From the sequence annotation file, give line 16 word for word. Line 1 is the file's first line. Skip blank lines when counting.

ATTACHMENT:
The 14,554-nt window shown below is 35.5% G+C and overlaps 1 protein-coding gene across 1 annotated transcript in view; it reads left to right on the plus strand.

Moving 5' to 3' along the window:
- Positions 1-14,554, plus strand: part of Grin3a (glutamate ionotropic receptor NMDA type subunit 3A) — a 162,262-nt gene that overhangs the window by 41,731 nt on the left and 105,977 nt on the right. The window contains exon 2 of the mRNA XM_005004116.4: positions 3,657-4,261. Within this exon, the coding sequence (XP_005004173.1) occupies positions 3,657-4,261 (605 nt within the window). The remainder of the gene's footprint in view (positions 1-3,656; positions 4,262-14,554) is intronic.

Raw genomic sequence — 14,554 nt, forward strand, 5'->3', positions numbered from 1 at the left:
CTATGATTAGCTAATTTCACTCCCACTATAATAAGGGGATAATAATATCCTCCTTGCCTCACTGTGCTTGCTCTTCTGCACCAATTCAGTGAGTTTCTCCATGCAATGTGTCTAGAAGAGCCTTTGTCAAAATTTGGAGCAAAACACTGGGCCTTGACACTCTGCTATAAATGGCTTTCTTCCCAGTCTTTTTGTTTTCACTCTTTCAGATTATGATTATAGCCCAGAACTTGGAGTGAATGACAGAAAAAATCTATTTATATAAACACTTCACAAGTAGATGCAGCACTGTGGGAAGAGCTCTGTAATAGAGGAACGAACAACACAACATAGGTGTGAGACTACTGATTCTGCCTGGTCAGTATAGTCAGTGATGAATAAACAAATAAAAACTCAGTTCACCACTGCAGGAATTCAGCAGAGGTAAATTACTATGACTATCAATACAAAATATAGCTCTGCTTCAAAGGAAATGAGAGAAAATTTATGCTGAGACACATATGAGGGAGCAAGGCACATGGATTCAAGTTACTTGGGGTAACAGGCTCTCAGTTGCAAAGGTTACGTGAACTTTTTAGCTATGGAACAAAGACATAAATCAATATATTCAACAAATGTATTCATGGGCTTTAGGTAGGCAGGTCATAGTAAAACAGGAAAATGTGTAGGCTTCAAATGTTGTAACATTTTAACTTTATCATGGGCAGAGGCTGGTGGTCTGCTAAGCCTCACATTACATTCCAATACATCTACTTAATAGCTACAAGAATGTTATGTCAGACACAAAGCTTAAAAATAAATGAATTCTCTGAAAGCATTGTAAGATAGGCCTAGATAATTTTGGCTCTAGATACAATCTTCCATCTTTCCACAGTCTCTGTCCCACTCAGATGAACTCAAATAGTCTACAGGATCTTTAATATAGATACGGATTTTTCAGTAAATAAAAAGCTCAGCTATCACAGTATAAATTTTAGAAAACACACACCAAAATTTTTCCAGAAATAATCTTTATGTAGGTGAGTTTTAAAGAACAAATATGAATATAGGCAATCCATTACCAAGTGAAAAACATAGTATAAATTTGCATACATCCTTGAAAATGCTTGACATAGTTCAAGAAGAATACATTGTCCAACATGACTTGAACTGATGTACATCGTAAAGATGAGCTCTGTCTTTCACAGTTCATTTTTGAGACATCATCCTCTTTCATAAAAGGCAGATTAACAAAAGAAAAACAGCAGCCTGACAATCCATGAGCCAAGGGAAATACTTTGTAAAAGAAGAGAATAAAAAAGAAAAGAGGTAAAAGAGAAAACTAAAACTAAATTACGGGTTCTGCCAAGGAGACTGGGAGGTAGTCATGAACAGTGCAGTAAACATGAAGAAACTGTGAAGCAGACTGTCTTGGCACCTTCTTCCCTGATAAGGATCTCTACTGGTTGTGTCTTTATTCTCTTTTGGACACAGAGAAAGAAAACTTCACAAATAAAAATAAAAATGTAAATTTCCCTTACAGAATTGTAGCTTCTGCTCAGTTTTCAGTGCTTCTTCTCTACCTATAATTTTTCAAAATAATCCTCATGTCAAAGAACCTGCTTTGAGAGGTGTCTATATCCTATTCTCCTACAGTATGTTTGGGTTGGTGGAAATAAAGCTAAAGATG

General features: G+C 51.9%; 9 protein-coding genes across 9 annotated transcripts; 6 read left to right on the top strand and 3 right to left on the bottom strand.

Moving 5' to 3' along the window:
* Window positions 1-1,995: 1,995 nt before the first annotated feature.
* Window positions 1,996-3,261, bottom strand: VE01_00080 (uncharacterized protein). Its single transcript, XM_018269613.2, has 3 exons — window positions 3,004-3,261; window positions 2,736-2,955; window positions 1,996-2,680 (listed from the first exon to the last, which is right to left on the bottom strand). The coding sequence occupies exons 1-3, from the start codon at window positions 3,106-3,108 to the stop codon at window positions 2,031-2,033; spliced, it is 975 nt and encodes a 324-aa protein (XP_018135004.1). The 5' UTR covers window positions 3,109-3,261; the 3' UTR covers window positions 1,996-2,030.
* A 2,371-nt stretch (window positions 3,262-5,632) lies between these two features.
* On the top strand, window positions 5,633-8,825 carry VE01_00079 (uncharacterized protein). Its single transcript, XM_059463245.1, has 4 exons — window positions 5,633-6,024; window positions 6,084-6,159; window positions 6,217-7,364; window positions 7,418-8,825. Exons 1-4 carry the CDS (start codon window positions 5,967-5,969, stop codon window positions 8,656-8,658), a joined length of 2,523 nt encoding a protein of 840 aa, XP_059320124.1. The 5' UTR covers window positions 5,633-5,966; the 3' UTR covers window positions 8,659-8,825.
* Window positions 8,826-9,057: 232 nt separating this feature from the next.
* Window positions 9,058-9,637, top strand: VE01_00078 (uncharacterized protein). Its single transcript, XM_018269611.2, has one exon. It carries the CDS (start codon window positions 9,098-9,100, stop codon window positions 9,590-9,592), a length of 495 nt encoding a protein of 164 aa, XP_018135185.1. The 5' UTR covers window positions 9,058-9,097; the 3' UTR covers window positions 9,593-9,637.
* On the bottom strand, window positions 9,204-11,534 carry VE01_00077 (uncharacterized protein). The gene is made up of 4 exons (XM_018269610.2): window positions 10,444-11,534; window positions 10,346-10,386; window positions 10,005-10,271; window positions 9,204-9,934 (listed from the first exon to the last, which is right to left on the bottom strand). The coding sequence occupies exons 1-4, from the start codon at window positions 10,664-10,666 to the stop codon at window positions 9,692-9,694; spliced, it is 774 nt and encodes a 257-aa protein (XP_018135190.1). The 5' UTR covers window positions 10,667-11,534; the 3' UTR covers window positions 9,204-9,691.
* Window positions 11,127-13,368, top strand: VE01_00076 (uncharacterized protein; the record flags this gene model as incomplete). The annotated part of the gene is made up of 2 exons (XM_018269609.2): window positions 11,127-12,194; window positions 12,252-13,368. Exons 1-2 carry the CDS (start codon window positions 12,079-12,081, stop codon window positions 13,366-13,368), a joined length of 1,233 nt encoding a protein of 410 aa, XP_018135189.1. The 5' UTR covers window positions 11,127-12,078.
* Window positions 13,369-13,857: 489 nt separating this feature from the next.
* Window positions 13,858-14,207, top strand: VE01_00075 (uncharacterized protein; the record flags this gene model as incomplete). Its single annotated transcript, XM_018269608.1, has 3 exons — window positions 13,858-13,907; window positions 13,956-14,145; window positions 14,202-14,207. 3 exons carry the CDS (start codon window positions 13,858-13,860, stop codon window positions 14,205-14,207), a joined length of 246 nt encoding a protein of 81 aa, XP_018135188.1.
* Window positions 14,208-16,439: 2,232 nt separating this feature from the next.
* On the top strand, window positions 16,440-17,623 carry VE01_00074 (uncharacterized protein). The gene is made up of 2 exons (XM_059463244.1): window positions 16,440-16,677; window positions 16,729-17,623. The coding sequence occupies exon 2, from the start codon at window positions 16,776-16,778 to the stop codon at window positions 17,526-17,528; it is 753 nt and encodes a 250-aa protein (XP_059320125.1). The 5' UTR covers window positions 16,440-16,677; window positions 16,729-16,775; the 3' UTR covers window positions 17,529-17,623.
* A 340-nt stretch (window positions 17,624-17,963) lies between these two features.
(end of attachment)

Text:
* Window positions 13,369-13,857: 489 nt separating this feature from the next.